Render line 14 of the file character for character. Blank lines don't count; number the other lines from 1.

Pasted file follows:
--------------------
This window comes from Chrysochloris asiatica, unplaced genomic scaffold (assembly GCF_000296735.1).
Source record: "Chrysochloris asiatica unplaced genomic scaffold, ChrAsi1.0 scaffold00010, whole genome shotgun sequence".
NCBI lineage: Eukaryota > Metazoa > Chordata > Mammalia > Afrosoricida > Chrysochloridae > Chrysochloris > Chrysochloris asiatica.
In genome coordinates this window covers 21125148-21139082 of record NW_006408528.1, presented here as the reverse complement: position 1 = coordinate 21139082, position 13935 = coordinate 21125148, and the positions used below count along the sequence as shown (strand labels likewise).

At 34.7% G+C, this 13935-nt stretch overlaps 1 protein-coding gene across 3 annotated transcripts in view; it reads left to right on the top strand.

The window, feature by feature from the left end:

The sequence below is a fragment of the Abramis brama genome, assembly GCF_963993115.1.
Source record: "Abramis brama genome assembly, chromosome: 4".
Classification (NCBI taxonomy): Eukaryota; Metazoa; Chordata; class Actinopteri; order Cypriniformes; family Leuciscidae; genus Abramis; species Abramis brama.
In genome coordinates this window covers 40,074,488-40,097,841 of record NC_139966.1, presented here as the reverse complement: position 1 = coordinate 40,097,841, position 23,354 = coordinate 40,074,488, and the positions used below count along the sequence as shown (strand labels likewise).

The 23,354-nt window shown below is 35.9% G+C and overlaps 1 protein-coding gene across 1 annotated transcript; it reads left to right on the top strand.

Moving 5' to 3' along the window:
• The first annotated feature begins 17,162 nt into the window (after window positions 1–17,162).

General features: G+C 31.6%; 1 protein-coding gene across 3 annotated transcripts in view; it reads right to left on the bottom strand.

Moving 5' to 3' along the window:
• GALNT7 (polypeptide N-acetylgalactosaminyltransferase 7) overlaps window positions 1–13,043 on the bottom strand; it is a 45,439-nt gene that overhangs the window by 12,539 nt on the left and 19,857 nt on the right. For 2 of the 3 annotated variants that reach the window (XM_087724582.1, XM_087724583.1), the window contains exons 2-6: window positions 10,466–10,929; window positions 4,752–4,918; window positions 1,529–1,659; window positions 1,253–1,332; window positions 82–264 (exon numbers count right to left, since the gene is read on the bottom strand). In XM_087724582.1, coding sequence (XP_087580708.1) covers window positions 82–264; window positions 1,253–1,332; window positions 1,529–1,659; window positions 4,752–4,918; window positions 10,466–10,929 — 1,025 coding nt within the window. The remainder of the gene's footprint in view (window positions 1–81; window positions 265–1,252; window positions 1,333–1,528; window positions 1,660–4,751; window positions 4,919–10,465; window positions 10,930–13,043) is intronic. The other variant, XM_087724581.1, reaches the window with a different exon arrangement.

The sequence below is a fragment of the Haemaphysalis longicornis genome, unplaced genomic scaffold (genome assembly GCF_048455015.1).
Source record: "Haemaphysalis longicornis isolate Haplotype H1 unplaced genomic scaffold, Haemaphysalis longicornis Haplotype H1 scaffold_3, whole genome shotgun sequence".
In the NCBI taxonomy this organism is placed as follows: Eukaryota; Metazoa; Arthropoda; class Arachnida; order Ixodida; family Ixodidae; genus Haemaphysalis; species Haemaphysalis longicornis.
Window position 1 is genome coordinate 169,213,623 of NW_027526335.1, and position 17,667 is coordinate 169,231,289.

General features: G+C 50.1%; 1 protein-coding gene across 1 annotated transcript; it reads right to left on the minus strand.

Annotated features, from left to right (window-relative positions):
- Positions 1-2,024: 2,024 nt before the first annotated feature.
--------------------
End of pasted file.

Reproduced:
General features: G+C 31.6%; 1 protein-coding gene across 3 annotated transcripts in view; it reads right to left on the bottom strand.